Mid-scale Hospitality Embraces Wood Laminate Furniture

By David Foliot Vice President, Hospitality, Foliot Furniture | October 12, 2014

Co-authored by Daniel Foliot President of Foliot Furniture

There was a time when hotels of all scales used only furniture made from solid wood and veneer. Furnishing a hotel room with a laminate desk, armoire, or headboard was unheard of. In fact, the use of laminate of any type in the hotel industry was seen as somewhat taboo. Considered an inferior alternative to wood, laminate offered little in the way of durability, modularity, and aesthetics. It was therefore widely avoided by hotels.

However, just as the hospitality industry has grown and evolved, so to have the offerings of today's laminate.

The Advantages of Modern-Day Laminate

1. Multiple Finish Options

Gone are the days of monotone faux-wood or brown laminates. Wood laminate is now offered in an almost endless variety of styles and finishes. This allows designers to mix and match virtually any style or color of furniture.

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Human Resources: An Era of Transition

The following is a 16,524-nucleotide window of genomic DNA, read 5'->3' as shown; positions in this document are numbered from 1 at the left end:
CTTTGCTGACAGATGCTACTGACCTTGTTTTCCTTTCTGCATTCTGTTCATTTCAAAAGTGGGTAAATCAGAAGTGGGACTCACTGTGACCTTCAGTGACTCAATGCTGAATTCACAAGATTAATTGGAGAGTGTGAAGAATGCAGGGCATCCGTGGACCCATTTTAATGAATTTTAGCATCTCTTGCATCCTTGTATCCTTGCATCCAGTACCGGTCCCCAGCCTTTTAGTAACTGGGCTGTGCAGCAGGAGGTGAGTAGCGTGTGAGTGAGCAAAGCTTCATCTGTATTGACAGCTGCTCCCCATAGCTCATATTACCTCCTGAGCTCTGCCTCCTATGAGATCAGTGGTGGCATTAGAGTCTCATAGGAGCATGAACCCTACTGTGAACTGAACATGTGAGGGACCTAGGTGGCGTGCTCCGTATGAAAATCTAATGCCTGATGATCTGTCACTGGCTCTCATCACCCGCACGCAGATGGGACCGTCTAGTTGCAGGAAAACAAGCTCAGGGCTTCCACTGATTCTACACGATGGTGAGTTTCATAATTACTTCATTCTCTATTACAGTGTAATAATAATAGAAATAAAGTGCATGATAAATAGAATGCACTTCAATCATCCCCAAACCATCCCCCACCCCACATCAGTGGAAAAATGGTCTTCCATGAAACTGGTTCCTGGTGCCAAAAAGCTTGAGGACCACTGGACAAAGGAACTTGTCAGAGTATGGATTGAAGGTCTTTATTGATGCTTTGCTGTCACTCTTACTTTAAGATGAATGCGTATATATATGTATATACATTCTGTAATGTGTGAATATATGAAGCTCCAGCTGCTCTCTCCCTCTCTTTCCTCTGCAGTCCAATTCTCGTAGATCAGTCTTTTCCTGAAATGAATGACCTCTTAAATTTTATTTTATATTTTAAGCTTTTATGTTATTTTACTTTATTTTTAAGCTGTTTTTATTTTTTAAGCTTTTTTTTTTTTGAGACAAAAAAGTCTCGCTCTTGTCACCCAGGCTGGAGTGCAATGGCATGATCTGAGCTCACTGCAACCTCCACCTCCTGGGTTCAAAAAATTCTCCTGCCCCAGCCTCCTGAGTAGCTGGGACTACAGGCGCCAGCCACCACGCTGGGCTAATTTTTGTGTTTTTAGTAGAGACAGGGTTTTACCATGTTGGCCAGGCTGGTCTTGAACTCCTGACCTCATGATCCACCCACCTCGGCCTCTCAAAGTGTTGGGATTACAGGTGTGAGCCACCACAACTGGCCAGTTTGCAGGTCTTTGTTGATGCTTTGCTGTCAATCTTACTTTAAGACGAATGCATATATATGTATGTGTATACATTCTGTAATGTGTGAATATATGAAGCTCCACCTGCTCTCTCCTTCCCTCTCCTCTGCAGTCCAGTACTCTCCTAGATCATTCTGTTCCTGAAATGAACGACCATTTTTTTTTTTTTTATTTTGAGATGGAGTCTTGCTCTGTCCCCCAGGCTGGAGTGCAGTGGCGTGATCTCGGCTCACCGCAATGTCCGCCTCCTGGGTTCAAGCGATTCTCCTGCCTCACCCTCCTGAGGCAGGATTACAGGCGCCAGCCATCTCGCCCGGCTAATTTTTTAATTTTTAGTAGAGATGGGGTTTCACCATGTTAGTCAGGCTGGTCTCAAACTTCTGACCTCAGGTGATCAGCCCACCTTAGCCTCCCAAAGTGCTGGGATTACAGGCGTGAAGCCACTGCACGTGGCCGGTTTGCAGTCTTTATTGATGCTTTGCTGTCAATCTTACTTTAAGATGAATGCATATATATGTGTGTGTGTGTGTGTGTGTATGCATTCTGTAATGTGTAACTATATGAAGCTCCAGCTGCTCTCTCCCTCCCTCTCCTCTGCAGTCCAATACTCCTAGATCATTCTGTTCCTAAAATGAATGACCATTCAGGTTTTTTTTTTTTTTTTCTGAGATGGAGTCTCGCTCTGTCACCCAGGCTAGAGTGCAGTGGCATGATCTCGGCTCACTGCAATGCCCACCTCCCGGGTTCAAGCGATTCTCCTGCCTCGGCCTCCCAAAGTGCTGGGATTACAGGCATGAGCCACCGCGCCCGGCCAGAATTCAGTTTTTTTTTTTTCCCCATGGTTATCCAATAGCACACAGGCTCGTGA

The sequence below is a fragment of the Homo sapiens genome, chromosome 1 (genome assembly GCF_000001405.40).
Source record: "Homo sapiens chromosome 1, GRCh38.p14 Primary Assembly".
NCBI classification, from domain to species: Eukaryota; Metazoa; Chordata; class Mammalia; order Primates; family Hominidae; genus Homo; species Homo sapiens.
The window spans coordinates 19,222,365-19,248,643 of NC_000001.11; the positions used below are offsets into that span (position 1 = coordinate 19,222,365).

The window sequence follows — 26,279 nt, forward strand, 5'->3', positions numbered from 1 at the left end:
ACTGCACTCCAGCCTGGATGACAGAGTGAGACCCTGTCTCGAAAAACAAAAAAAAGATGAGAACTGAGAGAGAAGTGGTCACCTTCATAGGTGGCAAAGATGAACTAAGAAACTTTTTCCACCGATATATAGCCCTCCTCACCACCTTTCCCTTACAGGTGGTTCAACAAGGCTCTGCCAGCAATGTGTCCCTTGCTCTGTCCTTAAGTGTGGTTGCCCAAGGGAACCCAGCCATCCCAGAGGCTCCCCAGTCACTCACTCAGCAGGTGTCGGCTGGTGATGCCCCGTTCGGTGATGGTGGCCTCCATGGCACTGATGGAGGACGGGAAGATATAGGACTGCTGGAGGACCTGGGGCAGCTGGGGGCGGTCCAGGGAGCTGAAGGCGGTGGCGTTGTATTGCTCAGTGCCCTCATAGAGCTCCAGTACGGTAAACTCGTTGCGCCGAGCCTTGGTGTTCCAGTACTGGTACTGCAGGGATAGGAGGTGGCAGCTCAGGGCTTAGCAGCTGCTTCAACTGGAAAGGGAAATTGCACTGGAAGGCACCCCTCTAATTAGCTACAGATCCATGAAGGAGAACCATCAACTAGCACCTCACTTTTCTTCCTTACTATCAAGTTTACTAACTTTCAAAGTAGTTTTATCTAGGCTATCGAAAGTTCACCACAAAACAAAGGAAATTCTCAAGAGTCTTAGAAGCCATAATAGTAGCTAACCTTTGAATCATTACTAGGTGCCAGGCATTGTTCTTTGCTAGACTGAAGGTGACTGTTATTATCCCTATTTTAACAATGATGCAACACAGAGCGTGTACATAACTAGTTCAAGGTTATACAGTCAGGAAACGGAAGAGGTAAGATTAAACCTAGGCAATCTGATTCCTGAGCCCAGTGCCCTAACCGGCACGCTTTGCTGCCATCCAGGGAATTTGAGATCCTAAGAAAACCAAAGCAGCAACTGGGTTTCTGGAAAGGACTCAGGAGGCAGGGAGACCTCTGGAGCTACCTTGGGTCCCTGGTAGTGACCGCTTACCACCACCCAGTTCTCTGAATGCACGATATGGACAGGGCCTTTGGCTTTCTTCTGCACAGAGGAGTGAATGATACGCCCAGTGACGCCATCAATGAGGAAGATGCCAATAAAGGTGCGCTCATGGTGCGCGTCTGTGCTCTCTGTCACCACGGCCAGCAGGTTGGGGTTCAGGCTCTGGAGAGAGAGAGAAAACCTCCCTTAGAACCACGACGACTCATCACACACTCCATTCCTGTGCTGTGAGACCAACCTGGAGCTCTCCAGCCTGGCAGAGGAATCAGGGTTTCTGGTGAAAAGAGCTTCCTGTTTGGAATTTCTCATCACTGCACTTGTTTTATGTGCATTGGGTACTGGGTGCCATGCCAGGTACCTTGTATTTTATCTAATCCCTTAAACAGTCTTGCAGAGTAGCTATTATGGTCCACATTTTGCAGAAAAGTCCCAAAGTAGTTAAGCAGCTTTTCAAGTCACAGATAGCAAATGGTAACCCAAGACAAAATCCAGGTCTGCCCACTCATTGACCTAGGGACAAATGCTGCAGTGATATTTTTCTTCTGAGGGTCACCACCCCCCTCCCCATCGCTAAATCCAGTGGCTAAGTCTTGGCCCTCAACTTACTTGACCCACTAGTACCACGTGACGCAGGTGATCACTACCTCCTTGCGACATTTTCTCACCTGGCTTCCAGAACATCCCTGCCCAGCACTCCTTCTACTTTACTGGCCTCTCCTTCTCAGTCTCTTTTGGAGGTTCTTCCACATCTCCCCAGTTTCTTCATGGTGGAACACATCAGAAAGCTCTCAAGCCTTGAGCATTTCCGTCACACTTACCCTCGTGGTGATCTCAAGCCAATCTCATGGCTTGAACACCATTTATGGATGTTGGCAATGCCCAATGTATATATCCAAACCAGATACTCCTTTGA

Traditionally, the human resource department administers five key areas within a hotel operation - compliance, compensation and benefits, organizational dynamics, selection and retention, and training and development. However, HR professionals are also presently involved in culture-building activities, as well as implementing new employee on-boarding practices and engagement initiatives. As a result, HR professionals have been elevated to senior leadership status, creating value and profit within their organization. Still, they continue to face some intractable issues, including a shrinking talent pool and the need to recruit top-notch employees who are empowered to provide outstanding customer service. In order to attract top-tier talent, one option is to take advantage of recruitment opportunities offered through colleges and universities, especially if they have a hospitality major. This pool of prospective employees is likely to be better educated and more enthusiastic than walk-in hires. Also, once hired, there could be additional training and development opportunities that stem from an association with a college or university. Continuing education courses, business conferences, seminars and online instruction - all can be a valuable source of employee development opportunities. In addition to meeting recruitment demands in the present, HR professionals must also be forward-thinking, anticipating the skills that will be needed in the future to meet guest expectations. One such skill that is becoming increasingly valued is “resilience”, the ability to “go with the flow” and not become overwhelmed by the disruptive influences  of change and reinvention. In an era of transition—new technologies, expanding markets, consolidation of brands and businesses, and modifications in people's values and lifestyles - the capacity to remain flexible, nimble and resilient is a valuable skill to possess. The March Hotel Business Review will examine some of the strategies that HR professionals are employing to ensure that their hotel operations continue to thrive.